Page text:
Ice Cube is widely hailed as one of the most important rappers of his generation. Scour the archives and you’ll find countless artists who have cited him as an important influence. Ice Cube has been sitting in this comfortable position for decades now, but it wasn’t always that way.
Born in South Central Los Angeles in 1969, Ice Cube spent much of his early life in a hostile neighbourhood that, as he grew older, was increasingly shaped by the presence of drugs and violence. Cube’s parents knew that if their son stayed in the neighbourhood, it would only be so long before he wound up with a bullet in his chest.
They decided to pull him out of his local school and place him in a suburban high school in the suburban San Fernando Valley. Until this point, all Cube had known of LA was his crumbling neighbourhood. But in San Fernando, things were different. Arriving in this affluent part of Los Angeles every morning, he started wondering why the violence that marred his home only affected certain areas of the city, and why it wasn’t being discussed more widely.
To secure a better life for himself, Cube decided to enrol at the Phoenix Institute of Technology, where he graduated with a degree in drafting in 1988. At the same time, he’d continued pursuing music, with the blossoming world of rap making a huge impact on him while he was studying in Phoenix.
By the mid-1980s, he already started his own group known as CIA, who quickly caught the attention of Andre Romelle Young, an ambitious young rapper going under the alias Dr. Dre. The pair joined forces with a local crew composed of DJ Yella, Eazy-E and MC Ren, and so N.W.A. was born. They were about to take the world by storm.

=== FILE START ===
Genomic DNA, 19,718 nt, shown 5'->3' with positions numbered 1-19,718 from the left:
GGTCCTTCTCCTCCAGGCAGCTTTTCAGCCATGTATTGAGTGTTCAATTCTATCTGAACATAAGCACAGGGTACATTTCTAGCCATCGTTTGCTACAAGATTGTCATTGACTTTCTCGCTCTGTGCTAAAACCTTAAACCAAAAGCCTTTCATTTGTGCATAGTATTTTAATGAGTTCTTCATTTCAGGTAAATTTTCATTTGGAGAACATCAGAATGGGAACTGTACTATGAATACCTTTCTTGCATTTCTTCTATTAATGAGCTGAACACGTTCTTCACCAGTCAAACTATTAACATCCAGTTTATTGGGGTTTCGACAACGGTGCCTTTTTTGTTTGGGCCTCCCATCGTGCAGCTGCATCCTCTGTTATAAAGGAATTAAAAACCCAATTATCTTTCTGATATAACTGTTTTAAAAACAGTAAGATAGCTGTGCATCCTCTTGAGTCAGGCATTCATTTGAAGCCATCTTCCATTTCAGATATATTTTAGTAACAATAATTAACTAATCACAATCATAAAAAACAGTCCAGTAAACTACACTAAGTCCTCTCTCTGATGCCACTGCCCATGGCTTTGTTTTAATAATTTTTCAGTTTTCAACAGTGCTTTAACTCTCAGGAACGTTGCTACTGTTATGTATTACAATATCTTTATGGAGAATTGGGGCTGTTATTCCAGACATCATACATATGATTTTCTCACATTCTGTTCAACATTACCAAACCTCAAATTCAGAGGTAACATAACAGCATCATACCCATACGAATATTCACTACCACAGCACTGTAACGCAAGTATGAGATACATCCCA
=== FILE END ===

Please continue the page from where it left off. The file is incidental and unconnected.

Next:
N.W.A. went on to inspire a whole generation of artists, and during an interview back in 2019, he explained exactly the kind of artists who we drew his inspiration from. He said: “I always look at the influencers, the pioneers, the ones who virtually created a style or a flavour all their own. To me, those are the trendsetters, the ones who changed the trajectory of the game in a major way,” Cube continued. “It was about skills and talent, and really having their own style and taking it and running with it.”
In a 2015 interview with NME, as part of their ‘Soundtrack Of My Life’ segment, Cube was kind enough to reveal what the first song he fell in love with was, and it stuck to his unwavering ethos of listening only to the influencers and pioneers. He chose the seminal political soul track, 1971’s ‘What’s Going On’ by Marvin Gaye.
Cube said: “My parents always played ‘Let’s Get It On’ in the house but this was my favourite. It’s got so much soul, but it’s also politically conscious and talks about real things happening in society, on the street. It started me thinking about those things. Before long, when my mom was working nights, I wouldn’t be watching cartoons – I’d be watching the news. Marvin told me what’s going on.”
It all makes sense now. ‘What’s Going On’ was a turning point for soul, as it made the genre more political, waking up a generation in the process. Fuelled by the confusion and anger felt by the African-American community, not only did it set a precedent for contemporary Black music, having an effect on the works of Sly & The Family Stone and Curtis Mayfield, but it also inspired countless subsequent African-American pioneers, including N.W.A. as it told the heartbreaking tale of real-life police brutality towards peaceful protesters in Berkeley, California.
Without the game-changing steps of ‘What’s Going On’, and the album of the same name, N.W.A. and their peers in the ‘90s would not have had the platform to really stick it to the establishment. Ice Cube’s account is just another example of how Marvin Gaye had a colossal impact on culture.
Listen to ‘What’s Going On’ below.